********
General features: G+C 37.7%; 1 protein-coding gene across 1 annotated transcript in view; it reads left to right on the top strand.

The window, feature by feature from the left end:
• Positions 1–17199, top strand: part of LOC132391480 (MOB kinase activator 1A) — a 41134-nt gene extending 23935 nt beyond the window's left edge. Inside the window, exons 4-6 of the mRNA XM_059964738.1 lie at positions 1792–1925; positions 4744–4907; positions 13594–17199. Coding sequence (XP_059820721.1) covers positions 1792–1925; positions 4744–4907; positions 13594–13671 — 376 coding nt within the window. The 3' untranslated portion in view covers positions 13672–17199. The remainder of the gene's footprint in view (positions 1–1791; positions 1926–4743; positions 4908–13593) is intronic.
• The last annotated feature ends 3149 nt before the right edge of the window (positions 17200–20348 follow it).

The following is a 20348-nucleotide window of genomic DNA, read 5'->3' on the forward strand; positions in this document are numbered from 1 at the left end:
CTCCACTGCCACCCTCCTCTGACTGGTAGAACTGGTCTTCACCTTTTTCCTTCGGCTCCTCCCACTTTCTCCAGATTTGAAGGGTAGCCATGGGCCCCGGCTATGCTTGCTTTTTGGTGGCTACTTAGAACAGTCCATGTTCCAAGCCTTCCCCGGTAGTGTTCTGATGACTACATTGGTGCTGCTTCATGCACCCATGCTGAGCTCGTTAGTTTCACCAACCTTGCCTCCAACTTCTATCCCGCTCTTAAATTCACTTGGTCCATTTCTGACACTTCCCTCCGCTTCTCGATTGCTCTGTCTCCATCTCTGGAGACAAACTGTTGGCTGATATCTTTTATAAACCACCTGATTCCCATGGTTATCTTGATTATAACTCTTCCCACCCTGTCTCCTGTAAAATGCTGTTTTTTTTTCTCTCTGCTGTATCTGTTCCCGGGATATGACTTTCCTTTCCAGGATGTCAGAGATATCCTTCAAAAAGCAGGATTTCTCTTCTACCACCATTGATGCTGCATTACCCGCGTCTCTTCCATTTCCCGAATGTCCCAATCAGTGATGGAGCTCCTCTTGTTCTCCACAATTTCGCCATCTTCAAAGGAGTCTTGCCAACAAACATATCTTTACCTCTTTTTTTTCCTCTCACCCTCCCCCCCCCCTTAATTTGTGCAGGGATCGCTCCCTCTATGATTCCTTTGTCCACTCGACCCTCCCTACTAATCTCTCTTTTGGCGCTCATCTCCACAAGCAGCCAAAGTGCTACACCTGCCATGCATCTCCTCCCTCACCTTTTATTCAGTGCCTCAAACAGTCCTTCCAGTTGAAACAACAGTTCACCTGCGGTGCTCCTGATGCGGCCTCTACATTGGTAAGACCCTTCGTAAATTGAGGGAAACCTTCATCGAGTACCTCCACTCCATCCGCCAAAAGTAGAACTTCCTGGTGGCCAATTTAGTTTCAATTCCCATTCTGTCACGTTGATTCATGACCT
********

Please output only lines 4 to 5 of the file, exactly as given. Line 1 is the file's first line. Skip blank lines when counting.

• The last annotated feature ends 3149 nt before the right edge of the window (positions 17200–20348 follow it).

The following is a 20348-nucleotide window of genomic DNA, read 5'->3' on the forward strand; positions in this document are numbered from 1 at the left end: